Katie Hobbs names longtime aide Allie Bones as gubernatorial chief of staff

PHOENIX — Democratic Governor-elect Katie Hobbs announced on November 21 that she has named Assistant Secretary of State Allie Bones as chief of staff for her incoming administration.

Bones, one of the Democrat’s longtime aides, has been registered on-and-off as a lobbyist since 2002. She previously operated a Phoenix-based nonprofit and served in the Napolitano administration. Bones has donated more than $6,000 to Hobbs’s campaigns.

Hobbs recently announced the members of her transition team, a roster that includes other lobbyists and campaign donors.

Katie Hobbs fills transition team with lobbyists, campaign donors

PHOENIX — Democratic Governor-elect Katie Hobbs announced the members of her incoming administration’s transition team on November 21, a roster that includes lobbyists and campaign donors.

The co-chairs of the transition team are Mike Haener and Monica Villalobos. Haener is a principal at the government relations firm Willetta Partners. Villalobos is the president and chief executive officer at the Arizona Hispanic Chamber of Commerce.

There are at least 15 current and former lobbyists on the transition team: Haener, David Adame, Ron Butler, Chris Camacho, Chad Campbell, Coral Evans, Marisol Garcia, John Graham, Martin Harvier, Andy Kunasek, Jim McLaughlin, Peggy Neely, Jackie Norton, Tonya Norwood-Pearson, and Stephanie Parra. Their notable lobbying clients have included the Arizona Education Association (teachers union), Arizona State University, Chicanos Por La Causa, and various labor unions.

The transition team also includes at least 9 members who built up Hobbs’s campaign war chest. Haener, Neely, Norton, Norwood-Pearson, Sharon Harper, and Danny Ortega donated to Hobbs directly, while Graham, Harper, Adame, and John Giles hosted a fundraiser for the candidate on September 20.

The remaining members of the transition team not listed above are Jasmine Blackwater-Nygren, Marlene Galan-Woods, Steve Gallardo, Berdetta Hodge, Jen Longdon, Garrick McFadden, Lynne Pancrazi, Frank Piccioli, Regina Romero, Fabian Sandez, Alfred Urbina, Mary Rose Wilcox, and Bob Worsley.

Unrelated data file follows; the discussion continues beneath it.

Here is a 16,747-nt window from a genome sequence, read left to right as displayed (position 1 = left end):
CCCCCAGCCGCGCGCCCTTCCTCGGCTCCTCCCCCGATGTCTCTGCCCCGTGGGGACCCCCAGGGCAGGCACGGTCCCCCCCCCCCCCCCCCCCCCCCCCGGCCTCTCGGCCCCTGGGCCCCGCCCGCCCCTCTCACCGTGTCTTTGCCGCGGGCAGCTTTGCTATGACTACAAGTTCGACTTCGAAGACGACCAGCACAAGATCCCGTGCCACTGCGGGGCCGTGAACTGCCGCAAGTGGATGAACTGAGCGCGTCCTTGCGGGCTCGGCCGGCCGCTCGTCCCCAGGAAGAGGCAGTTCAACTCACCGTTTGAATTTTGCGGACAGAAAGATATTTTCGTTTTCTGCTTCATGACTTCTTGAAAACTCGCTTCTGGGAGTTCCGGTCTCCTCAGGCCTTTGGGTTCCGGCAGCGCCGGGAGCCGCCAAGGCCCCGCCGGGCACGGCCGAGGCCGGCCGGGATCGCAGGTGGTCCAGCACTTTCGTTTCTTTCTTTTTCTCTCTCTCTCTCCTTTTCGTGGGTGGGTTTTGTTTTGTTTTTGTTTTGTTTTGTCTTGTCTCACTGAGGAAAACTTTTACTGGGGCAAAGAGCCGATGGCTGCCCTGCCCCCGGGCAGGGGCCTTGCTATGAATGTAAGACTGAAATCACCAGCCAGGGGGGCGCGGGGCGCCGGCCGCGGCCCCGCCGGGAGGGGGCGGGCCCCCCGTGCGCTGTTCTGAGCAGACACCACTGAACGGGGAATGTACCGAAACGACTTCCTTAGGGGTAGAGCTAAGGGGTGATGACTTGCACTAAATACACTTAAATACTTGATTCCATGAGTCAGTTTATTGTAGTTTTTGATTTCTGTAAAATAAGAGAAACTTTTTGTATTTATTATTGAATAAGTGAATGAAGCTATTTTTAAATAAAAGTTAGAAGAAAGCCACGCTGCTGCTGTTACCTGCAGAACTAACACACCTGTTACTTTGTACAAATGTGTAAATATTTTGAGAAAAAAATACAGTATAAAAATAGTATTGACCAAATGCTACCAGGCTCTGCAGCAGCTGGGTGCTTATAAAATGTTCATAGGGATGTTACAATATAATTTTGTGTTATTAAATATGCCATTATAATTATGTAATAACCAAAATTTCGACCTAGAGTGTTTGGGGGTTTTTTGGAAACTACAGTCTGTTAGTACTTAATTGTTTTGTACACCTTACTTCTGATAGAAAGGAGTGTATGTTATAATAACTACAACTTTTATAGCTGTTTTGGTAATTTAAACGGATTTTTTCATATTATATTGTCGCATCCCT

Hobbs declared victory in the gubernatorial race on November 15 but has been accused of “deliberately” antagonizing lawmakers ahead of her inauguration.

J.D. Mesnard: “It’s going to be a long four years” if Katie Hobbs keeps “deliberately” antagonizing legislators

PHOENIX — An Arizona state senator criticized Democratic Governor-elect Katie Hobbs for “deliberately” antagonizing lawmakers ahead of the 2023 legislative session.

J.D. Mesnard, who represents legislative district 17, accused Hobbs of “punching us in the face” in order to “excite her base” by setting up a public “showdown” with Republicans. The senator’s comment came after Hobbs admitted that she is “taking a hard look” at defunding the Border Strike Force despite her campaign pledge to the contrary. “If that’s her opening move, it’s going to be a long four years,” Mesnard told the Arizona Republic on November 21.

Hobbs also announced one week earlier that “I will do everything in my power” to repeal Arizona’s restrictions on abortion by calling a special session of the legislature, even though Republicans maintain majorities in both chambers.

Katie Hobbs “taking a hard look” at defunding Border Strike Force, despite campaign pledge to the contrary

PHOENIX — Democratic Governor-elect Katie Hobbs admitted during one of her first post-election television interviews on November 16 that she is “taking a hard look” at defunding Arizona’s Border Strike Force.

Following an extended interview, 3TV’s Dennis Welch informed viewers that Hobbs “told me that she would be taking a hard look at Governor Ducey’s Border Strike Force and whether or not she will keep it” pending her assessment of “whether it’s an appropriate role for the Arizona Department of Public Safety.” The remark contradicts Hobbs’s previous position on the issue. During a June 2021 interview on 12 News, Hobbs applauded the Border Strike Force as a successful “drug interdiction unit” and said that one of her priorities would be “continuing to provide the support so that they’re able to carry out that job.”

The Border Strike Force, established by Ducey in 2015, is a collaborative law enforcement effort to stop dangerous crime at the border involving drugs, weapons, theft, and more. The success of the effort in Arizona led 26 governors to form the American Governors’ Border Strike Force in April 2022, but, asked by Welch if she is “going to stick with” the state’s membership in the nationwide coalition, Hobbs declined to answer, stating only that “it’s something that I need to look more closely at in terms of how it’s working.”

One day earlier, Hobbs had pledged during a campaign victory speech that she would “provide our border communities with the resources they need” in order to address the “border crisis.”

In victory speech, Katie Hobbs finally acknowledges ‘border crisis’ and ‘skyrocket’ inflation under Joe Biden

PHOENIX — Democratic Governor-elect Katie Hobbs delivered a speech to campaign supporters November 15 declaring victory in the Arizona gubernatorial race.

In the speech, Hobbs acknowledged the “skyrocket” inflation that has occurred under the Biden administration — including “rising costs on housing and groceries” — and told taxpayers that she will “put more money back in your pockets” as governor. She also pledged to “provide our border communities with the resources they need” and conceded that there is, in fact, “a border crisis” in Arizona, backtracking from a June 2021 interview with 3TV’s Dennis Welch during which Hobbs had demurred when asked if problems at the border constituted a “crisis.”

Hobbs then praised her Democratic successor, stating, “I’m thrilled to know that I will be handing the keys of the Secretary of State’s Office to Adrian Fontes.”